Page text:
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Polymers

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Esam Almanasrah

on 21 November 2014

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Transcript of Polymers

Properties of Polymers
Esam Almanasrah
Ellery Jones
Sophia Chen
Chau Tran
IUPAC Definition
A polymer is "a substance composed of molecules characterized by the multiple repetition of one or more species of atoms or groups of atoms (constitutional units) linked to each other in amounts sufficient to provide a set of properties that do not vary markedly with the addition or removal of one or a few of the constitutional units."
Common Polymers
Polymers are very common in nature Some examples include cellulose, rubber, cotton, silk, and proteins.

There is also a wide variety of synthetic polymers that have been produced, mainly from petroleum based raw materials. These include teflon, nylon, polyurethane, and polystyrene.
Addition Polymers
Addition polymerization: polymerization by a repeated addition process

Many plastics are addition polymers made from hydrocarbon sources. The hydrocarbon must be unsaturated in order to polymerize.

Example: Polyvinyl chloride or PVC is widely used for pipes and other structural materials. Vinyl chloride is also known as chloroethene.

Condensation Polymers
Condensation polymerization: polymerization by a repeated condensation process (i.e. with elimination of simple molecules such as water)

The most commonly known condensation polymers are proteins, fabrics such as nylon, silk, or polyester. Polyester is created through ester linkages between monomers, which involve the functional groups carboxyl and hydroxyl (an organic acid and an alcohol monomer). The carboxylic acids and amines link to form peptide bonds, also known as amide groups. Proteins are condensation polymers made from amino acid monomers. Carbohydrates are also condensation polymers made from sugar monomers such as glucose and galactose.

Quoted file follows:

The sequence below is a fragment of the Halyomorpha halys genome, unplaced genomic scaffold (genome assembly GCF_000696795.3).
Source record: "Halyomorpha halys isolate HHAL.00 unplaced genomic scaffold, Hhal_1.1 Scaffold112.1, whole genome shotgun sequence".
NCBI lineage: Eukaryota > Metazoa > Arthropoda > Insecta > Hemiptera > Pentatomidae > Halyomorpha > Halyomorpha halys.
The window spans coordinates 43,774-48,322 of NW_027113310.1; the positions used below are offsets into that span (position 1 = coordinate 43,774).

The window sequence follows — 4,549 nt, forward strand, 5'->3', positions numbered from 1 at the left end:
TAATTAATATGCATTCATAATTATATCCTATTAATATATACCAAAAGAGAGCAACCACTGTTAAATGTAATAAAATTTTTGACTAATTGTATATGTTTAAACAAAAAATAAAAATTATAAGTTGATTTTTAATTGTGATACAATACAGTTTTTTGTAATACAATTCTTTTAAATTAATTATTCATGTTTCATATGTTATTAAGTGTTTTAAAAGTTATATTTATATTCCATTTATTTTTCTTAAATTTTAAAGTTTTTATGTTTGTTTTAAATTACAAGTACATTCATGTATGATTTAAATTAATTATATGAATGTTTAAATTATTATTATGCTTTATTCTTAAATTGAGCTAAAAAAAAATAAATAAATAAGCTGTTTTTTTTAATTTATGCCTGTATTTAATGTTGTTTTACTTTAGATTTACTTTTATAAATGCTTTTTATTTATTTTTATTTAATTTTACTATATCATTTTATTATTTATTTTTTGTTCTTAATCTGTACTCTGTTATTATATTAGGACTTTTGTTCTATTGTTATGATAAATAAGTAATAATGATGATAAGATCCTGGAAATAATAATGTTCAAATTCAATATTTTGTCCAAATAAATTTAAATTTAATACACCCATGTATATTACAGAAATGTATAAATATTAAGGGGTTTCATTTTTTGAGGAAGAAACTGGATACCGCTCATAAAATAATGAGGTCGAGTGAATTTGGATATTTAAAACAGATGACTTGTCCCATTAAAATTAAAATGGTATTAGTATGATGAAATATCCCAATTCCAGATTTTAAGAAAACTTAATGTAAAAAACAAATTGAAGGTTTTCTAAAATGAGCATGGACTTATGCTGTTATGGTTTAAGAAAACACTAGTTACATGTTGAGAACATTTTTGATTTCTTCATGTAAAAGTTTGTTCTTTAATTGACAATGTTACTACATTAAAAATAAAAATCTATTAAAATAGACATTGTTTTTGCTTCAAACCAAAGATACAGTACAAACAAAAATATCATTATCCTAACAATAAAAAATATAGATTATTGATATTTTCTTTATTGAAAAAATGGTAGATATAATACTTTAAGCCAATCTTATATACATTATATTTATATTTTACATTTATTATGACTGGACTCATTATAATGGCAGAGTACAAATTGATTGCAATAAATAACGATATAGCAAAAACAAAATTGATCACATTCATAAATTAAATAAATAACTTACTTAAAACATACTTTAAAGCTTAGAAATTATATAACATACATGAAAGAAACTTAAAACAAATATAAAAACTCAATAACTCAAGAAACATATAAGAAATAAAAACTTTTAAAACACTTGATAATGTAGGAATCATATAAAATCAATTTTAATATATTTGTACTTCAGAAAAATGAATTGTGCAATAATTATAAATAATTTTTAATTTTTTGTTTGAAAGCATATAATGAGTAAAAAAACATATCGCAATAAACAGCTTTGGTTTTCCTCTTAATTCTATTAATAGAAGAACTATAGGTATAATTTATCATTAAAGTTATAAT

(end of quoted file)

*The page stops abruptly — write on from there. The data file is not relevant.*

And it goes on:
Flubber (PVAc and Borax)
The flubber is made from polyvinyl acetate and borax through a condensation reaction.
Polyvinyl acetate (PVAc)
Bounciness
Streching Slow
Streching Fast
Experiments

Smushing
Hanging
Behavior when heated
Letting it sit
The flubber leveled out and turned back into blob after it sat untouched for several minutes. It became smoother and flatter.
Noise Test
obtain 20.00 g of flubber
drop from 40 cm
count number of visible bounds in 10 seconds
Trial Number of Bounces
1 5
2 6
3 6
4 5
5 5
Slime (PVA and Borax)
The gelation process entails formation of a borate ester that crosslinks the chains of the PVA. Borate esters form readily by condensation of hydroxyl groups and the B-OH groups
Polyvinyl alcohol
Bounciness
Streching
Making it
Experiments

Smushing
Hanging
Behavior when heated
Letting it sit
After letting the slime sit for several minutes, the texture smoothed and it flattened out to a pancake shape. Also, it became more amalgamated.
Noise Test
obtain 20.00 g of flubber
drop from 40 cm
count number of visible bounds in 10 seconds
Trial Number of Bounces
1 4
2 3
3 2
4 4
5 4
Works Cited
"BASIC DEFINITIONS OF TERMS RELATING TO POLYMERS." INTERNATIONAL UNION OF PURE AND APPLIED CHEMISTRY. N.p., 1974. Web. 25 Sept. 2013. <http://pac.iupac.org/publications/pac/pdf/1974/pdf/4003x0477.pdf>.
"Slime [poly(vinyl Alcohol) with Sodium Borate]." University of Minnesota Chemistry Department. University of Minnesota, 26 Sept. 2006. Web. 25 Sept. 2013. <http://www.chem.umn.edu/outreach/OutreachDemo12.html>.
Tang, Simon, and Lewis McCarthy. "Non Newtonian Fluid." Chemistry Demos. N.p., n.d. Web. 25 Sept. 2013. <http://www.chemistrydemos.co.uk/webpages/non_newtonian_fluid.php>.
Pain Test
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